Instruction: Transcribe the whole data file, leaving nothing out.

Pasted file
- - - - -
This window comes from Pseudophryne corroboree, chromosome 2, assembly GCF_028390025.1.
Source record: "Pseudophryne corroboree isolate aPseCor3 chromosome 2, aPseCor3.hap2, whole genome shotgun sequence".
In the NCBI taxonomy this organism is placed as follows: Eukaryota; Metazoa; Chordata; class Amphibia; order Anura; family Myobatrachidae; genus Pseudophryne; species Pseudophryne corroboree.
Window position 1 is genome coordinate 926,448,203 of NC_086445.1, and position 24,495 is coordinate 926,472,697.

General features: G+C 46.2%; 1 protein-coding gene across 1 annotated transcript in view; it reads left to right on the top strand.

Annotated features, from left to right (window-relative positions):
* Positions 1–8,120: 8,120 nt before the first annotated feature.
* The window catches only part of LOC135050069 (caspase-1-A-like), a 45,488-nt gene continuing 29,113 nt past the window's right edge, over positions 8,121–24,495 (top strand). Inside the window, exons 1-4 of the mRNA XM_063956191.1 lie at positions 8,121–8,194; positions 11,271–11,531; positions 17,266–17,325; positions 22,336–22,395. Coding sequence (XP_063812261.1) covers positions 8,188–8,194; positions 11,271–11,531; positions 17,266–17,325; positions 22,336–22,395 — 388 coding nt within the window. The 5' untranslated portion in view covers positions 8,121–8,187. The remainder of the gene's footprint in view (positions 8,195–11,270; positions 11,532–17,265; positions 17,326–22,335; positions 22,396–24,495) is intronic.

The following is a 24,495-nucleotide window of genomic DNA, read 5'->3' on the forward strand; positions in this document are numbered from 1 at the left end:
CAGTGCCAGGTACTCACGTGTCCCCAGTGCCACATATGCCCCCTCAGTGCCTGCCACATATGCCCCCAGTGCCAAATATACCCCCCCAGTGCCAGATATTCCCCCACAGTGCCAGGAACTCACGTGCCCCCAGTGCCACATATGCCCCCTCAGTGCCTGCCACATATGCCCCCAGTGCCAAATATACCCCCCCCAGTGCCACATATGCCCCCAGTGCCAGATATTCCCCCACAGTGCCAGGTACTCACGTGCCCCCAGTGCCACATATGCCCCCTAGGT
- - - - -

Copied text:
This window comes from Pseudophryne corroboree, chromosome 2, assembly GCF_028390025.1.
Source record: "Pseudophryne corroboree isolate aPseCor3 chromosome 2, aPseCor3.hap2, whole genome shotgun sequence".
In the NCBI taxonomy this organism is placed as follows: Eukaryota; Metazoa; Chordata; class Amphibia; order Anura; family Myobatrachidae; genus Pseudophryne; species Pseudophryne corroboree.
Window position 1 is genome coordinate 926,448,203 of NC_086445.1, and position 24,495 is coordinate 926,472,697.

General features: G+C 46.2%; 1 protein-coding gene across 1 annotated transcript in view; it reads left to right on the top strand.

Annotated features, from left to right (window-relative positions):
* Positions 1–8,120: 8,120 nt before the first annotated feature.
* The window catches only part of LOC135050069 (caspase-1-A-like), a 45,488-nt gene continuing 29,113 nt past the window's right edge, over positions 8,121–24,495 (top strand). Inside the window, exons 1-4 of the mRNA XM_063956191.1 lie at positions 8,121–8,194; positions 11,271–11,531; positions 17,266–17,325; positions 22,336–22,395. Coding sequence (XP_063812261.1) covers positions 8,188–8,194; positions 11,271–11,531; positions 17,266–17,325; positions 22,336–22,395 — 388 coding nt within the window. The 5' untranslated portion in view covers positions 8,121–8,187. The remainder of the gene's footprint in view (positions 8,195–11,270; positions 11,532–17,265; positions 17,326–22,335; positions 22,396–24,495) is intronic.

The following is a 24,495-nucleotide window of genomic DNA, read 5'->3' on the forward strand; positions in this document are numbered from 1 at the left end:
CAGTGCCAGGTACTCACGTGTCCCCAGTGCCACATATGCCCCCTCAGTGCCTGCCACATATGCCCCCAGTGCCAAATATACCCCCCCAGTGCCAGATATTCCCCCACAGTGCCAGGAACTCACGTGCCCCCAGTGCCACATATGCCCCCTCAGTGCCTGCCACATATGCCCCCAGTGCCAAATATACCCCCCCCAGTGCCACATATGCCCCCAGTGCCAGATATTCCCCCACAGTGCCAGGTACTCACGTGCCCCCAGTGCCACATATGCCCCCTAGGT